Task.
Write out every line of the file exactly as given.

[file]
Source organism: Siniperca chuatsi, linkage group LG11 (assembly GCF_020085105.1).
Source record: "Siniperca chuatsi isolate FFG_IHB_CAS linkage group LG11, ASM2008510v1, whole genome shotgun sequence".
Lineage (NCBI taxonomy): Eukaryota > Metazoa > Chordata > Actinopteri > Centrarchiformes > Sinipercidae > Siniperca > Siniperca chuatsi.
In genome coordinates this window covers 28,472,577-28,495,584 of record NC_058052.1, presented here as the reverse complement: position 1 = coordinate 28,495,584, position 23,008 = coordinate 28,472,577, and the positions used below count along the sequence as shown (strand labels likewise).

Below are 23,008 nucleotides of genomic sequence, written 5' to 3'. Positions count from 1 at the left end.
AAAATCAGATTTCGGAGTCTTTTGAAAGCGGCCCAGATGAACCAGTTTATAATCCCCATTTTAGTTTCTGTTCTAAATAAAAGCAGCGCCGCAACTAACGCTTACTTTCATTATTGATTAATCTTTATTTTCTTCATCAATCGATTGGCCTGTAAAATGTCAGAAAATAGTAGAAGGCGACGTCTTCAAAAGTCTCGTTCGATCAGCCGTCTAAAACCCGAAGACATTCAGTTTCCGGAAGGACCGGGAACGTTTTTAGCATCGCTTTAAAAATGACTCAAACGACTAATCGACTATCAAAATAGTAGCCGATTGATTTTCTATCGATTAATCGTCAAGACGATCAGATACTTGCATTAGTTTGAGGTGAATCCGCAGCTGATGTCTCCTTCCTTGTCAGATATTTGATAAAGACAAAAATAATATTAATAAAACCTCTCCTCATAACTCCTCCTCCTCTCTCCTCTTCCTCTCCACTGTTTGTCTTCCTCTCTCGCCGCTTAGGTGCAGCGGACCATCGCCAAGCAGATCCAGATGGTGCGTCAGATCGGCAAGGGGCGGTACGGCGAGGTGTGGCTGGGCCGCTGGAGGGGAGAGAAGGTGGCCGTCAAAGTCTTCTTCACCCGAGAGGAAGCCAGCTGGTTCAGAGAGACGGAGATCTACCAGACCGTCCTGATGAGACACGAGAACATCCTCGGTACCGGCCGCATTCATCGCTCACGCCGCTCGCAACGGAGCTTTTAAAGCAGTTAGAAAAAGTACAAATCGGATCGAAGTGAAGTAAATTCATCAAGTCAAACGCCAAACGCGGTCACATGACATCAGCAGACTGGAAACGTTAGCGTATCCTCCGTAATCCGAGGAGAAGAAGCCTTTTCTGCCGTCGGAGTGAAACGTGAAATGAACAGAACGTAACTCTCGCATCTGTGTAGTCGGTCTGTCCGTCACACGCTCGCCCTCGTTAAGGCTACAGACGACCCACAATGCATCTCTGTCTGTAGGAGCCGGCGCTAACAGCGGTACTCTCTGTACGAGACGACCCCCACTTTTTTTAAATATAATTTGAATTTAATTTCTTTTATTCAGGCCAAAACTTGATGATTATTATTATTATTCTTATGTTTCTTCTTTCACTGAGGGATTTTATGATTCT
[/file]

Source organism: Siniperca chuatsi, linkage group LG11 (assembly GCF_020085105.1).
Source record: "Siniperca chuatsi isolate FFG_IHB_CAS linkage group LG11, ASM2008510v1, whole genome shotgun sequence".
Lineage (NCBI taxonomy): Eukaryota > Metazoa > Chordata > Actinopteri > Centrarchiformes > Sinipercidae > Siniperca > Siniperca chuatsi.
In genome coordinates this window covers 28,472,577-28,495,584 of record NC_058052.1, presented here as the reverse complement: position 1 = coordinate 28,495,584, position 23,008 = coordinate 28,472,577, and the positions used below count along the sequence as shown (strand labels likewise).

Below are 23,008 nucleotides of genomic sequence, written 5' to 3'. Positions count from 1 at the left end.
AAAATCAGATTTCGGAGTCTTTTGAAAGCGGCCCAGATGAACCAGTTTATAATCCCCATTTTAGTTTCTGTTCTAAATAAAAGCAGCGCCGCAACTAACGCTTACTTTCATTATTGATTAATCTTTATTTTCTTCATCAATCGATTGGCCTGTAAAATGTCAGAAAATAGTAGAAGGCGACGTCTTCAAAAGTCTCGTTCGATCAGCCGTCTAAAACCCGAAGACATTCAGTTTCCGGAAGGACCGGGAACGTTTTTAGCATCGCTTTAAAAATGACTCAAACGACTAATCGACTATCAAAATAGTAGCCGATTGATTTTCTATCGATTAATCGTCAAGACGATCAGATACTTGCATTAGTTTGAGGTGAATCCGCAGCTGATGTCTCCTTCCTTGTCAGATATTTGATAAAGACAAAAATAATATTAATAAAACCTCTCCTCATAACTCCTCCTCCTCTCTCCTCTTCCTCTCCACTGTTTGTCTTCCTCTCTCGCCGCTTAGGTGCAGCGGACCATCGCCAAGCAGATCCAGATGGTGCGTCAGATCGGCAAGGGGCGGTACGGCGAGGTGTGGCTGGGCCGCTGGAGGGGAGAGAAGGTGGCCGTCAAAGTCTTCTTCACCCGAGAGGAAGCCAGCTGGTTCAGAGAGACGGAGATCTACCAGACCGTCCTGATGAGACACGAGAACATCCTCGGTACCGGCCGCATTCATCGCTCACGCCGCTCGCAACGGAGCTTTTAAAGCAGTTAGAAAAAGTACAAATCGGATCGAAGTGAAGTAAATTCATCAAGTCAAACGCCAAACGCGGTCACATGACATCAGCAGACTGGAAACGTTAGCGTATCCTCCGTAATCCGAGGAGAAGAAGCCTTTTCTGCCGTCGGAGTGAAACGTGAAATGAACAGAACGTAACTCTCGCATCTGTGTAGTCGGTCTGTCCGTCACACGCTCGCCCTCGTTAAGGCTACAGACGACCCACAATGCATCTCTGTCTGTAGGAGCCGGCGCTAACAGCGGTACTCTCTGTACGAGACGACCCCCACTTTTTTTAAATATAATTTGAATTTAATTTCTTTTATTCAGGCCAAAACTTGATGATTATTATTATTATTCTTATGTTTCTTCTTTCACTGAGGGATTTTATGATTCT